In 2009, he was the founder of the Raymond Ackerman Golf Academy at the Clovelly Country Club, where aside from teaching the discipline and techniques of golf, the youth are provided with access to emotional support and life skills as well as school and homework assistance.
By the time Ackerman finally retired and handed the chairman’s reins to son Gareth, Pick n Pay was operating 20 hypermarkets and 402 supermarkets across South Africa, while group turnover stood at almost R50-billion.
Today, Pick n Pay has over 2000 stores throughout South Africa and beyond.
Over the years, Ackerman was honoured by numerous institutions for his services to business and corporate social responsibility.
Raymond Ackerman leaves his wife, Wendy, four children, twelve grandchildren and four great grandchildren. Wendy Ackerman has played an integral role in both her husband’s life and the development and growth of Pick n Pay.
1965 FOYSA Award – One of the Four Outstanding Young South Africans
1970 IMM Marketing Man of the Year
1975 Management’s Businessman of the Year
1983 Financial Mail Man of the Year
1986 Rhodes University Honorary Doctor of Law
1987 Rotary International Paul Harris Fellow
1988 Women’s Bureau of SA – The Men of the Decade (1of 10)
1993 Advertising Age International – One of the World’s Top 40 Marketing Superstars
1994 Afrikaans Sakekamer Businessman of the Year
1994 The Argus Businessman of the Year
1994 Herald Times Business Achiever of the Year
1996 Indian Academy of SA Outstanding Business Leadership
1997 PMR/FMCG Most Admired Personality
1998 Union of Orthodox Synagogues Honoured for PnP range of Kosher products
1998 Lois Volks Humanitarian Award
1999 Lions International Melvin Jones Fellow
1999 PMR – Golden Arrow Award Most Admired Individual
2000 PMR – Golden Arrow Award Most Admired Individual
2000 IMM Millennium Achievement Award
2000 One of the 100 most influential South Africans to have shaped the 20th century
– public survey
2001 SA Council of Shopping Centres Pioneer Award
2001 Rotary International Paul Harris Fellow
2001 Association of Marketers Protea Award
2001 Sunday Times Lifetime Achievement Award
2001 UCT Honorary Doctor of Economics Sciences
2002 University of PE Honorary Doctor of Commerce
2002 Lions International Citizen of the Year 2001-2002
2003 Western Cape Provincial Honors Order of the Disa
2004 IPM Award for the Development of People
2004 Financial Times/Price Waterhouse Cooper – The only South African amongst the World’s Top 100 Most Respected Businessmen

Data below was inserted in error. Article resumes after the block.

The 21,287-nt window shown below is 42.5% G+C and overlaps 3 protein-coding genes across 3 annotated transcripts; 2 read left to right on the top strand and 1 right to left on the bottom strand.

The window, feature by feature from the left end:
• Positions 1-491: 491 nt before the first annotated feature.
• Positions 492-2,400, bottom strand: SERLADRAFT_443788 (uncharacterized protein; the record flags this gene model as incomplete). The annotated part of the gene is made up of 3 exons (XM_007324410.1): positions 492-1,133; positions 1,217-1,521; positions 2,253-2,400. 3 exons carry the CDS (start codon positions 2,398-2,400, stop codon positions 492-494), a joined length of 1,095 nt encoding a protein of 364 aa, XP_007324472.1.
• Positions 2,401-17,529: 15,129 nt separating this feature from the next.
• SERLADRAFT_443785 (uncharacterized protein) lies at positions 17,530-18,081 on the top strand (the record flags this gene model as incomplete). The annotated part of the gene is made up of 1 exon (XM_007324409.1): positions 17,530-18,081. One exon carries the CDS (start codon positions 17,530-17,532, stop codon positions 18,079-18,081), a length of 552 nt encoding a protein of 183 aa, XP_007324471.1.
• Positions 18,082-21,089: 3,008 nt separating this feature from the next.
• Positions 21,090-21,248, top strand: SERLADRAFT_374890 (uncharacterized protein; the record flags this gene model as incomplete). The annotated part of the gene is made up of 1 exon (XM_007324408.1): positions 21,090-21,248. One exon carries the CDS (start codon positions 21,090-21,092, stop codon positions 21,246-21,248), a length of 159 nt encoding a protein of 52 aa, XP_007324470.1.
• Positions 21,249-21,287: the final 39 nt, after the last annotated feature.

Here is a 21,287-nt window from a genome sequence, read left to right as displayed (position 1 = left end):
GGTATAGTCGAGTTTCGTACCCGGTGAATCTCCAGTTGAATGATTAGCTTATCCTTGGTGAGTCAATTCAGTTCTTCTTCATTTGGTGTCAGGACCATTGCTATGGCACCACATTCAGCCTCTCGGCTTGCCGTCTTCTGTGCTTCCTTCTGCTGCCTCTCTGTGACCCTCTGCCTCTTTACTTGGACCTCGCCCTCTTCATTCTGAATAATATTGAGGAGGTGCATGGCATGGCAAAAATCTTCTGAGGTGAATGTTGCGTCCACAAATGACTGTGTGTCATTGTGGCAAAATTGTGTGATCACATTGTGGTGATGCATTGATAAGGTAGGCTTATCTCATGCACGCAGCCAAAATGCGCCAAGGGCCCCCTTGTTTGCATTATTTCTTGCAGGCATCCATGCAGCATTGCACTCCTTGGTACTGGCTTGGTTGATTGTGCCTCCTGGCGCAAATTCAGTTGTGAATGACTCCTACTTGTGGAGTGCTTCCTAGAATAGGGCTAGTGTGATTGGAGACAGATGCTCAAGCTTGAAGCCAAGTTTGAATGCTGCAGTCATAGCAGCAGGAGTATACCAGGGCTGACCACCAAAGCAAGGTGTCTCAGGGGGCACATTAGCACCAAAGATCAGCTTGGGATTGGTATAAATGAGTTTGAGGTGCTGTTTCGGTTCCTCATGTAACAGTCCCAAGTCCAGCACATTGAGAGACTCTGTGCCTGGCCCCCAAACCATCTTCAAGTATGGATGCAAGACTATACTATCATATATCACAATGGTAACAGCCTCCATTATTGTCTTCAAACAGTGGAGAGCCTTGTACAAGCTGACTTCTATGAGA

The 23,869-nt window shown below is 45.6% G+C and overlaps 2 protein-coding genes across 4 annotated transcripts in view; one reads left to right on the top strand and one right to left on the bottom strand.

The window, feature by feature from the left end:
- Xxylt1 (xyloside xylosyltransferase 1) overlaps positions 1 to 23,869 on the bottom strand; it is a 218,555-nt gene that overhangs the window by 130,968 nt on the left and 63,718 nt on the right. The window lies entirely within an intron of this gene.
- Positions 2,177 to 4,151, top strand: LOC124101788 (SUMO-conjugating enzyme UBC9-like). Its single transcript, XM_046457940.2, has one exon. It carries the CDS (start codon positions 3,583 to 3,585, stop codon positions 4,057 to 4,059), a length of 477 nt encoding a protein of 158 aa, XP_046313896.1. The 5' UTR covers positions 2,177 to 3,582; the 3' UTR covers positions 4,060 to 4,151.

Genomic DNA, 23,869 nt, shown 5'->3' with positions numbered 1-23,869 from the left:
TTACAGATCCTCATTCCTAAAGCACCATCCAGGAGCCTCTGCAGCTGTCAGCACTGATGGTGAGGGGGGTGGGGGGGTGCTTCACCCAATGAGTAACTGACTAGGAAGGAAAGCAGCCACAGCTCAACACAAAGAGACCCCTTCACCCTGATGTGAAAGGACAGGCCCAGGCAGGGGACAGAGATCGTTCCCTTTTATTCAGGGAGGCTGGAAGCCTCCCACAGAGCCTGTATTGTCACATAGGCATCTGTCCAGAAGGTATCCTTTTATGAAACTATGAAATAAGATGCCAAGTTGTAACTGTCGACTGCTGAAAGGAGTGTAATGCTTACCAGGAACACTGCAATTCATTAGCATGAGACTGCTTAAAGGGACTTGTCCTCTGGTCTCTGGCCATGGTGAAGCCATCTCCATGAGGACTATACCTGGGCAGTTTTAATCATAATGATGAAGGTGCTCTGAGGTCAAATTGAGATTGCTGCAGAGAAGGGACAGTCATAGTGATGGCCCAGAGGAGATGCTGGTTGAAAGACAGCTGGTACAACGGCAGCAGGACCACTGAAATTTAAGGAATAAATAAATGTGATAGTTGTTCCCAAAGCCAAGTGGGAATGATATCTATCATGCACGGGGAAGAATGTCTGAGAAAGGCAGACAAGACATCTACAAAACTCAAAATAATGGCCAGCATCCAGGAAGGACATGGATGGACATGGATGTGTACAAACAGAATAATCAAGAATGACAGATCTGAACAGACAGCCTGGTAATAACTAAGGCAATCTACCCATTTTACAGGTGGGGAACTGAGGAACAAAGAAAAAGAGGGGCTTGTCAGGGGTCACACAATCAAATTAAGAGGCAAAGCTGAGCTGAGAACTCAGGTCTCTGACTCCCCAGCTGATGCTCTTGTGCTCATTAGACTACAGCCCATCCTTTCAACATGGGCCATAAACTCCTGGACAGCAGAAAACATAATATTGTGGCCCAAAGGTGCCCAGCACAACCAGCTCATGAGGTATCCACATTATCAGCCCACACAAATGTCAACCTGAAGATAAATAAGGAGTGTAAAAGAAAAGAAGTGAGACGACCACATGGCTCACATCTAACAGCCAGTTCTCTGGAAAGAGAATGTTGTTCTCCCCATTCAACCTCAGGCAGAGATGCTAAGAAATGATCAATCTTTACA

2005 JNF Tribute to Raymond and Wendy Ackerman in honour of their Business and Social Commitment to SA
2006 DTI Award – Lifetime Achievement Award for consumerism
2007 PMR Western Cape Outstanding Contribution to Economic Growth
2007 Inyatelo Philanthropy Award to the Ackerman Family
2008 Woodrow Wilson International Award for Corporate Citizenship
2009 University of KwaZulu-Natal Honorary Doctorate of Commerce
2010 Topco Media Lifetime Achievement Award
2010 Civic Honours Award from the City of Cape Town
2010 ABSA Jewish Awards Helen Suzman Lifetime Achievement
2011 University of SA Honorary Doctorate of Education
2011 CNBC Africa Business Leaders Award Lifetime Achievement
2011 Ask Africa Barometer Most Trusted Business Leader in SA
2013 World Retail Congress Africa Lifetime Achievement Award
2013 African World Federation of Marketing Lifetime Achievement Award
2014 Presidential Award of the Order of the Baobab – Silver
2014 ACE – Master Mentor in Entrepreneurship Award
2014 Free Market Foundation – 7th Luminary Award
2014 The Harry Brews Award – For selfless contribution to the improvement and growth of the game of golf
2014 The National Disability Champion Award 2014
2015 Honorary Doctorate Bar-Ilan University in Israel
2016 Honorary doctorate Rutgers University Camden Philadelphia – USA
2016 Lifetime Achiever award from Regenesys Business School – Sandton, Gauteng
2017 Lifetime Achiever award – SA Development Community “South” awards
2018 The Ellen Kuzwayo Award from the University of Johannesburg
2019 Reach for a Dream Lifetime Achievement Award (Mr and Mrs Ackerman)
2022 Amy Biehl Foundation Ubuntu Award (Mr and Mrs Ackerman)
1. Rhodes University – 1986
2. UCT – 2001
3. University of Port Elizabeth – 2002
4. University of KwaZulu-Natal – 2009
5. UNISA – 2011
6. Bar-Ilan University – 2015
7. Rutgers University – 2016